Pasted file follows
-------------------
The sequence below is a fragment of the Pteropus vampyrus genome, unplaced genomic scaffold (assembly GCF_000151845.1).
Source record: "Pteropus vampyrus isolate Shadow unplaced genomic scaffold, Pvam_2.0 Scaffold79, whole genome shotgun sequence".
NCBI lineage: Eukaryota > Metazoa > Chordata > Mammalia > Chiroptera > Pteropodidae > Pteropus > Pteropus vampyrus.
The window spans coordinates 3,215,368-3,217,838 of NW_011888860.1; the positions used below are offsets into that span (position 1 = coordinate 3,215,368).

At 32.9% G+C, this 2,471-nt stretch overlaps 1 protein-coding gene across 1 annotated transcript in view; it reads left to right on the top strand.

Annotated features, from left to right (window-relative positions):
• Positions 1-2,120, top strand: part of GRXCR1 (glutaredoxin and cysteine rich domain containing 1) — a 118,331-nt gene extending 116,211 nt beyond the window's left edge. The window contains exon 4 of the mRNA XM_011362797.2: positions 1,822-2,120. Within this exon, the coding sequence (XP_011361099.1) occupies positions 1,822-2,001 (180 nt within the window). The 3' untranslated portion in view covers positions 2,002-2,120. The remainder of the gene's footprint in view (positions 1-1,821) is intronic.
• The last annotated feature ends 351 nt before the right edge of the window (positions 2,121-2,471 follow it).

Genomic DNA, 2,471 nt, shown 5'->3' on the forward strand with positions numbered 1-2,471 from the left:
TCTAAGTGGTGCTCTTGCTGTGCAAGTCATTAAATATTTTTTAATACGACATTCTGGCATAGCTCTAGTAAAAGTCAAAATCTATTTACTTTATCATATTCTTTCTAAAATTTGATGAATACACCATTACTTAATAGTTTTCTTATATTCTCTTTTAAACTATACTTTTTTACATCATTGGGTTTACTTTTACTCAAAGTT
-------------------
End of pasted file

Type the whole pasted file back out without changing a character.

The sequence below is a fragment of the Pteropus vampyrus genome, unplaced genomic scaffold (assembly GCF_000151845.1).
Source record: "Pteropus vampyrus isolate Shadow unplaced genomic scaffold, Pvam_2.0 Scaffold79, whole genome shotgun sequence".
NCBI lineage: Eukaryota > Metazoa > Chordata > Mammalia > Chiroptera > Pteropodidae > Pteropus > Pteropus vampyrus.
The window spans coordinates 3,215,368-3,217,838 of NW_011888860.1; the positions used below are offsets into that span (position 1 = coordinate 3,215,368).

At 32.9% G+C, this 2,471-nt stretch overlaps 1 protein-coding gene across 1 annotated transcript in view; it reads left to right on the top strand.

Annotated features, from left to right (window-relative positions):
• Positions 1-2,120, top strand: part of GRXCR1 (glutaredoxin and cysteine rich domain containing 1) — a 118,331-nt gene extending 116,211 nt beyond the window's left edge. The window contains exon 4 of the mRNA XM_011362797.2: positions 1,822-2,120. Within this exon, the coding sequence (XP_011361099.1) occupies positions 1,822-2,001 (180 nt within the window). The 3' untranslated portion in view covers positions 2,002-2,120. The remainder of the gene's footprint in view (positions 1-1,821) is intronic.
• The last annotated feature ends 351 nt before the right edge of the window (positions 2,121-2,471 follow it).

Genomic DNA, 2,471 nt, shown 5'->3' on the forward strand with positions numbered 1-2,471 from the left:
TCTAAGTGGTGCTCTTGCTGTGCAAGTCATTAAATATTTTTTAATACGACATTCTGGCATAGCTCTAGTAAAAGTCAAAATCTATTTACTTTATCATATTCTTTCTAAAATTTGATGAATACACCATTACTTAATAGTTTTCTTATATTCTCTTTTAAACTATACTTTTTTACATCATTGGGTTTACTTTTACTCAAAGTT